4. Lack of experience and common sense. I remember two cases where the lack of experience and/or common sense among the medical school administration staff was an issue. In the first case, after a suspected (but denied) suicidal attempt by a medical student “the school” (i.e., staff) wanted to put this student on 6-month leave with outpatient treatment. I successfully argued that the leave would be counterproductive and that outpatient treatment would suffice. In another case, I attended the medical student Promotion and Tenure Committee on behalf of one of my student patients, and I argued unsuccessfully against measures taken against this student. I was quite surprised that the membership of the medical student Promotion and Tenure Committee did not include a single psychiatrist. I wish that psychiatrist participation in this committee would become the rule rather than the exception everywhere.
5. Lack of available psychotherapists. In my experience, an even bigger difficulty than finding a psychiatrist has been the difficulty finding psychotherapists willing to see students for long-term psychotherapy.
6. Lack of education about mental illness, availability of help, and danger of self-treatment. I have seen positive results of screening for depression among medical students within the frame of mental health week and similar events. Nevertheless, some students either do not know what to do when they score high on a depression scale or just shrug their shoulders and think that they “will handle it.” I was amazed to find that almost one-sixth of Michigan psychiatrists (!) admitted that they treated themselves for depression in the past, and that almost 43% would consider self-medicating if afflicted with mild or moderate depression (2).
In view of all these issues, I suggest that we support the second argument of Kavan and colleagues (1) in which they suggest that students may benefit from access to psychiatric faculty who may potentially or even definitely be involved in their evaluation and promotion. Unless our society can provide easily accessible and affordable independent multispecialty clinics for medical and other students and residents staffed by experts in the field, students should be allowed to be treated by the faculty. So far, the LCME MS-27A has been just another unfunded mandate, so frequently and easily imposed by federal and other agencies.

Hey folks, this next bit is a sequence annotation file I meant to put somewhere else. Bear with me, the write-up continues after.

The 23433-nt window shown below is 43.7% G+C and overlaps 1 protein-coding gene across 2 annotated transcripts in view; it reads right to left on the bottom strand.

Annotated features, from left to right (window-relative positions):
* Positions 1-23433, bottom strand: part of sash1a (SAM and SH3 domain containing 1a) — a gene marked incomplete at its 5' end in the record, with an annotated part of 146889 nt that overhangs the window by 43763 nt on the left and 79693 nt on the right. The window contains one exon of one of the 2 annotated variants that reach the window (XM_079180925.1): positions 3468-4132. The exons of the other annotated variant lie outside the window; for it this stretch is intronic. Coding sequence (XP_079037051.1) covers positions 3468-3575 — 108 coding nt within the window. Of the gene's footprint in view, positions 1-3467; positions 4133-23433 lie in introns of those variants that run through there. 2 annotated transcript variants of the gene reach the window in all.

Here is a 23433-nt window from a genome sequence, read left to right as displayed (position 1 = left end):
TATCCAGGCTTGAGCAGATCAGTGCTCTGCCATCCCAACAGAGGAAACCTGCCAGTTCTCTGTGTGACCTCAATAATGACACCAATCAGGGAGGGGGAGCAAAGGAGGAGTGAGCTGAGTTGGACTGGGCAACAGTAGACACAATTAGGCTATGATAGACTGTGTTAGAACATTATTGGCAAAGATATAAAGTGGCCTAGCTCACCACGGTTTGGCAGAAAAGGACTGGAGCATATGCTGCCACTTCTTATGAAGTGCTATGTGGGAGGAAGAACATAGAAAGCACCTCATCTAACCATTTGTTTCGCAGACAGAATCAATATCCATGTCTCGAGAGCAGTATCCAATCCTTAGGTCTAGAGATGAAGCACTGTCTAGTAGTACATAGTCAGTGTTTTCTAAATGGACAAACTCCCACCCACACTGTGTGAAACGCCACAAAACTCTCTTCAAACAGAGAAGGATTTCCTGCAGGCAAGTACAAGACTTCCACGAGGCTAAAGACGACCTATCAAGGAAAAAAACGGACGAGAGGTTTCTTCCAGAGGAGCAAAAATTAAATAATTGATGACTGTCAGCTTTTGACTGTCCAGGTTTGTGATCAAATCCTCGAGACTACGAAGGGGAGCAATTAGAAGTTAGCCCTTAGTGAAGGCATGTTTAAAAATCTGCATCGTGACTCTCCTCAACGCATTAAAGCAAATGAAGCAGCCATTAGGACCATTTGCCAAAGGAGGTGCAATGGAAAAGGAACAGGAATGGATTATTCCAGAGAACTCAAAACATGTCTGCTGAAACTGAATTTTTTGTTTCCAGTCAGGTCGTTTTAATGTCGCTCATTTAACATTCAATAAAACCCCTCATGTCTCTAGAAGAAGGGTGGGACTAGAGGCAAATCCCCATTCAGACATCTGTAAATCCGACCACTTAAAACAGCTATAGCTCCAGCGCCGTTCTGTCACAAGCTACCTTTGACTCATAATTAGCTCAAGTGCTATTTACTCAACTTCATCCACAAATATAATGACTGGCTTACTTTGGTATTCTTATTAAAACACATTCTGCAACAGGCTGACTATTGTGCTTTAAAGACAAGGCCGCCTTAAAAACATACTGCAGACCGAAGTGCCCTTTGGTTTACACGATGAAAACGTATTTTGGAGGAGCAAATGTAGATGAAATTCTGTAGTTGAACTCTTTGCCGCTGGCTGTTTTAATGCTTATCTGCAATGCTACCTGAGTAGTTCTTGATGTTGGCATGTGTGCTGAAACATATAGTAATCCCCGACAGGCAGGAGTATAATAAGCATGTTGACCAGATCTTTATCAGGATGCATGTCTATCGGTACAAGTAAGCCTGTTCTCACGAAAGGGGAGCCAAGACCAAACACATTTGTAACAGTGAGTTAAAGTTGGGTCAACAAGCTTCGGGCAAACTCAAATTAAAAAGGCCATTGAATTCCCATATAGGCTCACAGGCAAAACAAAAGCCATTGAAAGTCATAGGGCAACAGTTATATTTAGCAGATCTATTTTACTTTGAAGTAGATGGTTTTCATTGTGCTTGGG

We should initiate a substantial dialogue with the LCME regarding health services for trainees, and “offer wisdom” (1). However, we also need to provide data supportive of our suggestions, recommendations, and wisdom. Maybe one of the academic professional organizations could initiate a survey to gather information on what services are available to our trainees around the country. Such data would help us to argue for more realistic provision or even funding.
Recommendations for improving the care of our peers should include provisions for centralized independent psychiatric and psychological services for trainees; adequate insurance coverage for trainees, including psychotherapy coverage; psychiatrist membership in medical student promotion and tenure committees; better training for counseling staff; and improved mental health education.